Tracking with source tagging also means that retail staff will be alerted if someone tries to steal a product from a shop and radio frequency identification (RFID) is also often used too, which uses electromagnetic fields to monitor inventory and prevent theft. Newer tagging systems, provide real-time visibility into inventory throughout the supply chain, as well as access to data on customer demand. Crucial if a business needs to know the exact volume of products available to sell online at any given moment or the number of products needed to restock shelves in a brick-and-mortar location.
Being ready for returns
The rise of online shopping has brought with it a greater reverse logistics challenge; customers now not only change their mind on items, but in some sectors, multiple items and sizes are frequently ordered when only one item is required. It’s a complex process which includes providing return labels with items that are delivered or collected in store, shipping replacement products and inspecting returned items for re-sale. Returns may also come direct, need collecting from customers or could be returned via stores or drop-shipment locations. As customer loyalty and advocacy is at a premium these days, a smooth reverse logistics process and the right technology to facilitate this is a must for many retailers.
Communicating and collaborating
Every company in the supply chain will be managing its own priorities, but essentially, they should all be working towards the same goal. Collaboration is required for success and each party can provide insights that will help towards improving the whole supply chain. When a business understands the needs of stakeholders throughout the supply chain, it gets a more complete picture of how performance can improve for every department involved in the chain. When combined, these insights can lead to greater supply chain output, at reduced cost.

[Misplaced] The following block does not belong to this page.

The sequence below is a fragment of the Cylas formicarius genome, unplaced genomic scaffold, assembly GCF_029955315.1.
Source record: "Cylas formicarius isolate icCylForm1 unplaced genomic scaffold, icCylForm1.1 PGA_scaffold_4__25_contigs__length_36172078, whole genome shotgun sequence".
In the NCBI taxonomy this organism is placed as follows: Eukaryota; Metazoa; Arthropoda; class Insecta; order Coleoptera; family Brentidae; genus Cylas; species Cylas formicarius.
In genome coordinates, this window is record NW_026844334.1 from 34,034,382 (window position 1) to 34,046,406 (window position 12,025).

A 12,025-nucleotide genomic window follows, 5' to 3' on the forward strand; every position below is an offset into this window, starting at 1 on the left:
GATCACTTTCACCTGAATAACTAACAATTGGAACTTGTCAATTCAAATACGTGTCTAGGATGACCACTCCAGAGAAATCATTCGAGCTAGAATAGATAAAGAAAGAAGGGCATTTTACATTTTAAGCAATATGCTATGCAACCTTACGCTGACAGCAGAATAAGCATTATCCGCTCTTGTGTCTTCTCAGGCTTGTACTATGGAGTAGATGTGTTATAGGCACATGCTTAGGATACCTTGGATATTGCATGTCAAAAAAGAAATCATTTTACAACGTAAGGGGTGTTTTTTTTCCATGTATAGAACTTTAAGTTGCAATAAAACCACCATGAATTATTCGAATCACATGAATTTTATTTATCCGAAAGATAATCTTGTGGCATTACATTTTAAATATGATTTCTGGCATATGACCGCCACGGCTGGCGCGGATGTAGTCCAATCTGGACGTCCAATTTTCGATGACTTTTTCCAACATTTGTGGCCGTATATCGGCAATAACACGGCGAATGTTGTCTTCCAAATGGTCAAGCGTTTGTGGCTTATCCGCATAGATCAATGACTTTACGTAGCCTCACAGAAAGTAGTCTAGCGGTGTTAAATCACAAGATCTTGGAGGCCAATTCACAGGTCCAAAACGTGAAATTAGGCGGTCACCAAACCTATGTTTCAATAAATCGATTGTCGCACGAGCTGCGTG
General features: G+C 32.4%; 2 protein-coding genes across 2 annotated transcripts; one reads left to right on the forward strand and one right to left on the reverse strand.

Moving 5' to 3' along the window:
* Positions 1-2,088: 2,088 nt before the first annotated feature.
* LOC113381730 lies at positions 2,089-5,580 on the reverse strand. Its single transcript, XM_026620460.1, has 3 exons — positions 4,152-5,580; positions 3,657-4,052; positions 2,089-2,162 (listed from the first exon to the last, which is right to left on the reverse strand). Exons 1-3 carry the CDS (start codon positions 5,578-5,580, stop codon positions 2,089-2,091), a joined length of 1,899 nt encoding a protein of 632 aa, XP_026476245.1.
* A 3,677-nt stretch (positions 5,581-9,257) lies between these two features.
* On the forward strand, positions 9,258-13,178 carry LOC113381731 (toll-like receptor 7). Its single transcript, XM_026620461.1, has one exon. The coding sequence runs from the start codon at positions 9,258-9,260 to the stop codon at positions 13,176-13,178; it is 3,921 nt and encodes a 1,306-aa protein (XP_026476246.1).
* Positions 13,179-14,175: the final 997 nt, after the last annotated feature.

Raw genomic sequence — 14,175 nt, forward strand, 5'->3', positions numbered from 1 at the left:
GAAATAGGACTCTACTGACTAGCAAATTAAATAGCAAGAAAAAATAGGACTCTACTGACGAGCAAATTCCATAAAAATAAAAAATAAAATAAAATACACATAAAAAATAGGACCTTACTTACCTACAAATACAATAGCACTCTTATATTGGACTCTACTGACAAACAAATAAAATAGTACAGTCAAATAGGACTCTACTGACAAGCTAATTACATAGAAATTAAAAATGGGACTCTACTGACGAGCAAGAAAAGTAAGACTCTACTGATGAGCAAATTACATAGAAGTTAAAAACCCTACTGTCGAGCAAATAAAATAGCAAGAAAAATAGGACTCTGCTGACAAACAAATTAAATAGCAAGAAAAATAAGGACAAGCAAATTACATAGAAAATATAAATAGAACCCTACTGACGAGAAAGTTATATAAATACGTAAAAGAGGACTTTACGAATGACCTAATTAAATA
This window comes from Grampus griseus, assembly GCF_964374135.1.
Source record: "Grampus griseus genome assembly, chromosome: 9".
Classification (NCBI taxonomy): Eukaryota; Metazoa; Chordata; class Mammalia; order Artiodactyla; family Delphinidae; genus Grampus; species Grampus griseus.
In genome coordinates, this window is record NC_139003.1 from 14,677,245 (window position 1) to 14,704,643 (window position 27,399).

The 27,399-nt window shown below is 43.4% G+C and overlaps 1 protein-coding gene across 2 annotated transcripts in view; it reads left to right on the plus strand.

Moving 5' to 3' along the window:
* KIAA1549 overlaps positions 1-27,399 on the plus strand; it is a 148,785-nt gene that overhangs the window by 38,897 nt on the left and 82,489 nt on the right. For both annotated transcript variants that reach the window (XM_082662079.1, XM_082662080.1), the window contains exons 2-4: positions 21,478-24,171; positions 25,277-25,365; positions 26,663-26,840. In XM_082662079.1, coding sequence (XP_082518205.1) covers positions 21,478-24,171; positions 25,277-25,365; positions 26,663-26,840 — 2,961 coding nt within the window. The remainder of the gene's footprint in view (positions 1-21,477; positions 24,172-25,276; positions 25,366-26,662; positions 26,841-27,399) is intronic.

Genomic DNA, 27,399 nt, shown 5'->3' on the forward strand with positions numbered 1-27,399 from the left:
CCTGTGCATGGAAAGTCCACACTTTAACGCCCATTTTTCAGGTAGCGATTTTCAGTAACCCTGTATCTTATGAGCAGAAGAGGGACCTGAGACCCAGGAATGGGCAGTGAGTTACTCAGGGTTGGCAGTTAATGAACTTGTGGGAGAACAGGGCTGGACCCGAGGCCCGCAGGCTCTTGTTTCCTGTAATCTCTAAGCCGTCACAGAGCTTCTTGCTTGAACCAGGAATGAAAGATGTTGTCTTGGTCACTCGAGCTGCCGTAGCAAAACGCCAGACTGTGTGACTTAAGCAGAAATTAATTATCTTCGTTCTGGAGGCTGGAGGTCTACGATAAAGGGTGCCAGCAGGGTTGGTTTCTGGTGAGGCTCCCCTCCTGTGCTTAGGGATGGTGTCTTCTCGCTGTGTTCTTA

One-team working is also important internally as the retail or wholesale distribution supply chain touches multiple business departments, from marketing, to sales, to procurement. Key insights that are gathered by marketing and sales departments about customer behaviour help supply chain teams meet customer demand. When customers have expressed an interest in a new product or even pre-ordered, they will expect no hold ups after launch – collaboration helps to satisfy customer expectations.
Enterprise Resource Planning (ERP) solutions and supply chain improvement
ERP solutions are made up of modules that serve different functions and departments but are a single architecture, meaning all data is integrated. Processes – for the supply chain and everything else – work intelligently, end-to-end and with true cloud software, such as Oracle NetSuite, visibility is global and in real-time. NetSuite for Retail helps businesses meet customers’ needs across every sales and fulfilment channel while NetSuite Supply Chain Management keeps production and delivery schedules running smoothly and NetSuite Inventory Management automates and manages the tracking of products. With procurement features integrated, retailers and wholesale distributors can easily communicate with suppliers to ensure that shipments are accurate and on time.
If you’d like to speak to one of our NetSuite experts about increasing your profitability, improving your cash flow and reducing the supply chain risks your business is facing, please complete our call back form and we’ll be in touch.